Article Abstract

Targeting autophagy in liver cancer

Authors: Pietro Di Fazio, Sami Matrood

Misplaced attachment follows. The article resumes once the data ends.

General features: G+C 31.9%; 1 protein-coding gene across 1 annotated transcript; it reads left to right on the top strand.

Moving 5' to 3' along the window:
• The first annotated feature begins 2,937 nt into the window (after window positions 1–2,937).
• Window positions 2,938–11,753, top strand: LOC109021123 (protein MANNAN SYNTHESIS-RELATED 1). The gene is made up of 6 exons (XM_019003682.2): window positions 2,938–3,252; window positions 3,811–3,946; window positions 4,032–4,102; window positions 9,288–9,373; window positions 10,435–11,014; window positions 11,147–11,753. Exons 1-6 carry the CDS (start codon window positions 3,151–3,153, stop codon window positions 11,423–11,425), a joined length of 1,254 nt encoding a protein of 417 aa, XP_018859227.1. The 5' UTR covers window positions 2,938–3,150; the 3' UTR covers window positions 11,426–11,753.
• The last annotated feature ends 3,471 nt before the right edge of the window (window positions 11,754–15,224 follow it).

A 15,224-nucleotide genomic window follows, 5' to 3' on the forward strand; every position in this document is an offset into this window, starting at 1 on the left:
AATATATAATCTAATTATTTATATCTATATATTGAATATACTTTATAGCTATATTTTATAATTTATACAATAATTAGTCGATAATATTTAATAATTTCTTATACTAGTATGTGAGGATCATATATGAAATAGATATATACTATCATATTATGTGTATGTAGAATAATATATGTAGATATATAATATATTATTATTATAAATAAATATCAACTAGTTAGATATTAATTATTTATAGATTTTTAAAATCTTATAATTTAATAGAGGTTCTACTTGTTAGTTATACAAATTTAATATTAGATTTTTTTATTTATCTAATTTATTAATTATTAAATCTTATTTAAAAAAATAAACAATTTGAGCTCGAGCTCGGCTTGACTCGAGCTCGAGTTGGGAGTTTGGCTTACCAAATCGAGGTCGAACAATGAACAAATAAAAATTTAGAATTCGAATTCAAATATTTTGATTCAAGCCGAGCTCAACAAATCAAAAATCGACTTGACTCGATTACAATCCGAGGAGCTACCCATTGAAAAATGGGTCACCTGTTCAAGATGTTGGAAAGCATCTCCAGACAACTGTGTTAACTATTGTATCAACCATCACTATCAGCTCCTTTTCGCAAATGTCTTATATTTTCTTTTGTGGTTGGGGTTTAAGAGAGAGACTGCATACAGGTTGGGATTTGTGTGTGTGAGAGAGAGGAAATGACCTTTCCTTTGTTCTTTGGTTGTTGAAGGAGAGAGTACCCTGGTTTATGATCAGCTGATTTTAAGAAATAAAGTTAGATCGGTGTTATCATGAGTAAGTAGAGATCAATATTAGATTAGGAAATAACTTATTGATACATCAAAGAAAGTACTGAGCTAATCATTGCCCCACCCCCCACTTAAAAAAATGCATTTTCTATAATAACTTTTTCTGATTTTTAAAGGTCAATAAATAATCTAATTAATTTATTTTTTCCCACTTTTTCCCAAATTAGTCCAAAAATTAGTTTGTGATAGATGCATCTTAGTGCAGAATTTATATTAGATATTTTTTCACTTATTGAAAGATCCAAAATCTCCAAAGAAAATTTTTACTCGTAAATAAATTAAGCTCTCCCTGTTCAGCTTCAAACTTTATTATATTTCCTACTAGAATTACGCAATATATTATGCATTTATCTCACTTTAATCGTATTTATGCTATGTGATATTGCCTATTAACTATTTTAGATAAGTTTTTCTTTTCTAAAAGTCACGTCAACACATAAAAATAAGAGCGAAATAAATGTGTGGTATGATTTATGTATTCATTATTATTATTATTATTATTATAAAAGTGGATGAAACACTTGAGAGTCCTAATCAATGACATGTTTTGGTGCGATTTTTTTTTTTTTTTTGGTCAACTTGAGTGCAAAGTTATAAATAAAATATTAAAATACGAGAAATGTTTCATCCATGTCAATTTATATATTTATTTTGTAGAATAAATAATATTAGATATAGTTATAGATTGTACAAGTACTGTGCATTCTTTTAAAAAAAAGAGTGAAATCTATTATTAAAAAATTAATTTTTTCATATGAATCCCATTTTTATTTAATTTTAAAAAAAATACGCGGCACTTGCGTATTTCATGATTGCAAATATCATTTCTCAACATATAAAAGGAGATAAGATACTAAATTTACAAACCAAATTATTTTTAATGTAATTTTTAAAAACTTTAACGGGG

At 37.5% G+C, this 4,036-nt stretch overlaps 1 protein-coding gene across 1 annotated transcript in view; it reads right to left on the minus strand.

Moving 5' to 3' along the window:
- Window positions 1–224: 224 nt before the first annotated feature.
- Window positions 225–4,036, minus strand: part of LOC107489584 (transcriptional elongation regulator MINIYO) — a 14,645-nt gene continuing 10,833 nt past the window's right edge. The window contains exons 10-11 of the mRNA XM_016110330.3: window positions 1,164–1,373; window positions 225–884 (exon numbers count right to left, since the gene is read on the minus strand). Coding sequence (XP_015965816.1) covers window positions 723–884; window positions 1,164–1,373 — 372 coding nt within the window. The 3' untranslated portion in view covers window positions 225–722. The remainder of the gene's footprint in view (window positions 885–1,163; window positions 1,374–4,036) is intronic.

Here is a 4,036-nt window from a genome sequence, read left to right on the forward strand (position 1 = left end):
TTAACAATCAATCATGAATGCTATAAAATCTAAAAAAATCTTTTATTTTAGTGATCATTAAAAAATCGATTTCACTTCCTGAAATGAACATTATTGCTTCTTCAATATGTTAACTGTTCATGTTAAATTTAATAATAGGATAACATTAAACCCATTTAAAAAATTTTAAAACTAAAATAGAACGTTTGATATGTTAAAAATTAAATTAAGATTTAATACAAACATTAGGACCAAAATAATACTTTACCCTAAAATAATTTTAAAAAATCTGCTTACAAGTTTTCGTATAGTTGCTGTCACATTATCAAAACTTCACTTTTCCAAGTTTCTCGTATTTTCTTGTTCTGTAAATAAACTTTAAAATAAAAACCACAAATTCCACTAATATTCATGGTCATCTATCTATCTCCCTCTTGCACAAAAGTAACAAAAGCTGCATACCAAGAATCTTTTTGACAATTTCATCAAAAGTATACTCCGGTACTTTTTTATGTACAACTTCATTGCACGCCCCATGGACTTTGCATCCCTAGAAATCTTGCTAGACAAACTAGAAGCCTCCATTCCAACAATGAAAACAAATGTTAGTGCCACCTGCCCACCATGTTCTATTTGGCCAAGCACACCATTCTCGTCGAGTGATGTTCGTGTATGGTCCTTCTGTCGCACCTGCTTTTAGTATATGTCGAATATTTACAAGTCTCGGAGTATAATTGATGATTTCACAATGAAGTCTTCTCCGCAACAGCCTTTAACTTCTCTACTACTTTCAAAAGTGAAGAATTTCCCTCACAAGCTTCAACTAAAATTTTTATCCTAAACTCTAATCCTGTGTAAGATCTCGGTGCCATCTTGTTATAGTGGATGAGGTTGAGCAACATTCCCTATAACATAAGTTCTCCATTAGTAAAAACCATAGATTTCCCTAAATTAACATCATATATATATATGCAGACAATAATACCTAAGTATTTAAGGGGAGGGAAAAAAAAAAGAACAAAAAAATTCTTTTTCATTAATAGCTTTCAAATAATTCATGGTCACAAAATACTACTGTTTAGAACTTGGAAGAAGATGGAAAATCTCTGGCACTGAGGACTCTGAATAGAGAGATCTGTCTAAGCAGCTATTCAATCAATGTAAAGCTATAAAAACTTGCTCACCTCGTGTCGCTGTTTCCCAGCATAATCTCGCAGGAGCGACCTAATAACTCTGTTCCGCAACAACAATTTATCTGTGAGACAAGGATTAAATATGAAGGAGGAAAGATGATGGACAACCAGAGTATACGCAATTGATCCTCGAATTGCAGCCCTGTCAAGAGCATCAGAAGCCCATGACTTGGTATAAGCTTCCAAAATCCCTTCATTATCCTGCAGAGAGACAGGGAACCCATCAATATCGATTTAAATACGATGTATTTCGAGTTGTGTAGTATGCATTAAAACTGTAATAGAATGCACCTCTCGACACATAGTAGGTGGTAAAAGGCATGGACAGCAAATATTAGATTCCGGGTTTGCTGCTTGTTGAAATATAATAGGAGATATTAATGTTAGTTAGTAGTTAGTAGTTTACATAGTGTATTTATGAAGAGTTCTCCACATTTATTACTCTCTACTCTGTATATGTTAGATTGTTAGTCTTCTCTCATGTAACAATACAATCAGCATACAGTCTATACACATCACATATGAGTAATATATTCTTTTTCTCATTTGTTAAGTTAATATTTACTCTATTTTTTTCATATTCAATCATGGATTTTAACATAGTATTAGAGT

Autophagy is a catabolic cellular process conserved in animals. It is characterized by the main role of recycling all the non-functional products of the cells. Once, autophagy players detect non-functioning sub-cellular organelles and proteins, they start the so-called nucleation process. The organelles will be surrounded by a double membrane vesicle mainly constituted by endoplasmic reticulum (ER) membrane and autophagy proteins, e.g., MAP1LC3B, Beclin-1, VPS34, Unc-51 like autophagy activating kinase (ULK1) and ubiquitination-related proteins. Then the autophagic membrane will go through an elongation phase involving additional autophagy players. Once the autophagic vesicle is complete, the sub-cellular organelles will be isolated from the rest of the cytosol and driven to the final fusion with lysosomes. Here, the digestion process will end. Alteration and or impairment of autophagy have been shown to be correlated with development of diseases affecting the central nervous system, e.g., Alzheimer and other neurodegenerative diseases. Nonetheless, autophagy defect is responsible for tumorigenesis in blood and solid malignancies, in particular liver cancer. Malignancies of the liver are determined by several genetics and epigenetics mechanisms triggering the up-regulation of survival mechanisms and resistance to cell death. Furthermore, liver cancer could result from pathologic conditions like cirrhosis and fibrosis related to virus infection, aflatoxin, alcohol consumption and high fat diet together with insulin resistance. The role exerted by autophagy in the pathogenesis of the liver and tumor development has been evidenced in recent years. The alteration of autophagy assumes a fundamental role for liver tumorigenesis determining an accumulation of non-functional proteins and organelles that trigger oxidative stress leading to genotoxic stress and gene alterations. Furthermore, the absence of this degradation mechanism could prompt the cells to alter their metabolic status and turn into malignant cells. Interestingly, the heterozygous loss of function of Beclin-1 is able to trigger liver tumorigenesis or even the simple accumulation of proteins caused by the block of the final autolysosome fusion and degradation process is responsible for liver cancer development. This review highlights the importance of targeting the autophagy process in liver cancer in order to restore its function and to promote autophagy-mediated cell demise.